Statistics: 17.3 miles, ascent 2481′, 8 hours
Nicki Kempston, last night’s host at The Mulberry Tree, makes a practice of waking early to bake blueberry muffins and make musili to combine with local raisin bread and local honey. Breakfast was delicious and what a way to start a day of walking!
We left her cozy garden in a heavy mist which soon became a brief rain. Our earlier hiking friend, Paddy, was walking through Hay-on-Wye as we left so he joined us again. The quaint, local deli was open and we grabbed lunch to pack away for later.
Our path took us along the River Wye for about a mile.
We met a very interesting older man from Hay who was walking his dog. He owned the Bell Book Shop in town, named for his previous, recently deceased, 14 year old dog, Bell. This man was recovering from cancer and was visibly and cheerfully so glad to be alive. As we spoke, he burst into song and proudly sang “Old Man River” and “Oh, What a Beautiful Morning.” What an encouraging and cheery way to begin the day!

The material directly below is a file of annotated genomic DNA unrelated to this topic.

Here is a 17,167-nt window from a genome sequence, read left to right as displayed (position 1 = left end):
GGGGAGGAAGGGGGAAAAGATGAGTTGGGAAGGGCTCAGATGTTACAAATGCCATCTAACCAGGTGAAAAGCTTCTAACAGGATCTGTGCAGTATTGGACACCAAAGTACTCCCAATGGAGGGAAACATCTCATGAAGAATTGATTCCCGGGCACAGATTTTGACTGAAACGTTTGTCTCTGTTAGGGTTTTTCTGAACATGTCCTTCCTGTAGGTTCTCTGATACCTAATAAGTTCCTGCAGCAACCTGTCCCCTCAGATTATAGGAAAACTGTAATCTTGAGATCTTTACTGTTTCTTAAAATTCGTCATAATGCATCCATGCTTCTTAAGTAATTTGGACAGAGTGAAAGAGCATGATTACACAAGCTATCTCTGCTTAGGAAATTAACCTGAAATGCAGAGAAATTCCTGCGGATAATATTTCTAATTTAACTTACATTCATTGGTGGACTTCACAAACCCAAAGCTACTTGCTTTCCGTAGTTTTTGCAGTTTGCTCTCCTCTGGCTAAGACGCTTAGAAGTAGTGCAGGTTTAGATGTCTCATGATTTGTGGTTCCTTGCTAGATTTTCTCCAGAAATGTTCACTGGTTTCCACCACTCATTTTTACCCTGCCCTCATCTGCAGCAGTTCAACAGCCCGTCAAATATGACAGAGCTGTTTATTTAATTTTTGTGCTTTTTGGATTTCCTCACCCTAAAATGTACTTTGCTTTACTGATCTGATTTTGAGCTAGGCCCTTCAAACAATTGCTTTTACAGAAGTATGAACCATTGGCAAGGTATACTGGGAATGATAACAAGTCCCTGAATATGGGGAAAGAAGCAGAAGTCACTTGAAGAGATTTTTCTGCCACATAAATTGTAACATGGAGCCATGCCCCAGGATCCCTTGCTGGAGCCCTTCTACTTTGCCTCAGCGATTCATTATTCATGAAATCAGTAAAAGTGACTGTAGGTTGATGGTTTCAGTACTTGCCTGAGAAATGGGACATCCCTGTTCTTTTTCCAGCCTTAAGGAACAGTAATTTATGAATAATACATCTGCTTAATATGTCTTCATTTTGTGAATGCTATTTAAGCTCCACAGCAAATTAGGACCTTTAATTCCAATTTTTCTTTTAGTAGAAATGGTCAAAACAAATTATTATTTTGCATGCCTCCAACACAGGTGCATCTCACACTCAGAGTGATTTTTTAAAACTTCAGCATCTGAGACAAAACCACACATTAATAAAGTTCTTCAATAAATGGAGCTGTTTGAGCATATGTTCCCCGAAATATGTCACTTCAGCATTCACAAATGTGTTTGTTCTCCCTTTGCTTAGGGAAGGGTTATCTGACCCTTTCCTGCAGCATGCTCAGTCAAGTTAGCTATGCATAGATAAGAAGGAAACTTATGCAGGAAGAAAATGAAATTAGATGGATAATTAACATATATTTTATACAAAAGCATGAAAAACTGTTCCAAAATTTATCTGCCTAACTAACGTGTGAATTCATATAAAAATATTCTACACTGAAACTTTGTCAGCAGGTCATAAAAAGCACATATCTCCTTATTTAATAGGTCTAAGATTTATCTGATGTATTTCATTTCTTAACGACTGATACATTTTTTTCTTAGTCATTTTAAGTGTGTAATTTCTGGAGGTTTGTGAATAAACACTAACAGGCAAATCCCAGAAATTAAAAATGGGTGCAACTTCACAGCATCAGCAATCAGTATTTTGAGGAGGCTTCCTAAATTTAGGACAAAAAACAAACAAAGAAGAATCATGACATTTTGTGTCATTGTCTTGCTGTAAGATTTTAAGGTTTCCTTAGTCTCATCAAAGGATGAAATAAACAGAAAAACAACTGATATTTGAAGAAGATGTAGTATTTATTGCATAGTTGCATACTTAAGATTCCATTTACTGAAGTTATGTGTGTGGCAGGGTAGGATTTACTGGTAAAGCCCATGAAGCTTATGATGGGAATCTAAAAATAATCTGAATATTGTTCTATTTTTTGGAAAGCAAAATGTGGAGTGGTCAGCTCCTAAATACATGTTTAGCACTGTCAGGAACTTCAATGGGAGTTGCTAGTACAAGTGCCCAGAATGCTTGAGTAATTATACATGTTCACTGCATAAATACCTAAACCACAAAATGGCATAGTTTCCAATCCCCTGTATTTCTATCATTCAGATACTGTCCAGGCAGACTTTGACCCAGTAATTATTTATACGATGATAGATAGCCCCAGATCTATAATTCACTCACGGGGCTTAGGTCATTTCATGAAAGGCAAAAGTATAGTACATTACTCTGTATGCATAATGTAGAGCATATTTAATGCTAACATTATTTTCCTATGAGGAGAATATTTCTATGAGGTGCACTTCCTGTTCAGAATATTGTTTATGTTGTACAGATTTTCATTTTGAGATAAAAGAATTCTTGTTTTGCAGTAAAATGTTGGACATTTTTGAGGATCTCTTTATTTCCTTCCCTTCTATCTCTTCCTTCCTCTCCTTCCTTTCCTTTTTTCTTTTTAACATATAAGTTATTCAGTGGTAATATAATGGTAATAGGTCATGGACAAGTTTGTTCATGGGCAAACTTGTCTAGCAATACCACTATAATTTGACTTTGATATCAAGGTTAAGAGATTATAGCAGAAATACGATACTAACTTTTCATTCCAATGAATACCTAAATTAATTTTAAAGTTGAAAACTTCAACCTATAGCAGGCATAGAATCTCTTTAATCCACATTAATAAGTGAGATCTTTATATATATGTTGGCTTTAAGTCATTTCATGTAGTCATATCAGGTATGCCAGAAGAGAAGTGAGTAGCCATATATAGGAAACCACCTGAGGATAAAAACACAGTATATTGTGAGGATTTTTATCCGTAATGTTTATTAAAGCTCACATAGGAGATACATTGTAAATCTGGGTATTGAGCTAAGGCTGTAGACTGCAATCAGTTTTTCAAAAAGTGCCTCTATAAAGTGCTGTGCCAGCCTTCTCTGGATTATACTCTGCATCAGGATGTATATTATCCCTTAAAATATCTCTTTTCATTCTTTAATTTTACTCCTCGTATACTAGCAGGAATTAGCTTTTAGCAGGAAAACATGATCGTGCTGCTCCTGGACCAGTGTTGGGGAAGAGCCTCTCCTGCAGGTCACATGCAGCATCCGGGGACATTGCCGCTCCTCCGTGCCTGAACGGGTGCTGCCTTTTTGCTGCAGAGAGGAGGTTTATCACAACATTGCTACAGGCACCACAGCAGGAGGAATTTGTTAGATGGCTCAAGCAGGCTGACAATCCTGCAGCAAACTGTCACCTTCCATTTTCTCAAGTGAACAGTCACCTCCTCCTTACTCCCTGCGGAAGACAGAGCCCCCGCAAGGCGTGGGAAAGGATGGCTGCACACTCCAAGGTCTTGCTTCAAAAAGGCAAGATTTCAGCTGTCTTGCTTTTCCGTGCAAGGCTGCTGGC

As we approached Newchurch, we came upon a sign in front of St. Mary’s Church: “Tea and snacks for a small donation.” Since we were feeling a few hunger pangs, we visited the unmanned chapel, where we made our tea and ate a few snacks. We visited with other walkers who stopped by, including Harry, a man we had met on the first day of our trek. Harry had spontaneously decided to take this hike a couple days before hitting the trail, coincidentally following our path.
We soon came to the tiny village of Gladestry, where we stopped at the Royal Oak Pub, a traditional village pub, for a lime and soda. As we entered, the “regulars” at the bar looked up from their beverage to acknowledge our presence, then returned to their conversation in a deep, Welsh accent, heavier than we could understand.
The climbing for the day began as we arose to the crest of Hergast Ridge, where we again observed the cute, little, wild, Welsh ponies.
Just before descending into the village of Kington, we noticed the trail was adorned with a number of unique, Monkey Puzzle trees. (Note: Monkey Puzzle trees are also known as “monkey tail trees or Chilean pine”, native to central and southern Chile and western Argentina (Courtesy of Wikipedia). I wonder how they made their way to Wales… )
Once in Kington we easily found our beautiful, Georgian B&B, Church House; my mother had arrived earlier and was waiting for us. Our fabulous hosts, Andrew and Lis Darwin, welcomed us and ushered us into their manicured garden for the traditional, afternoon’s tea and cake. What a wonderful way to greet guests!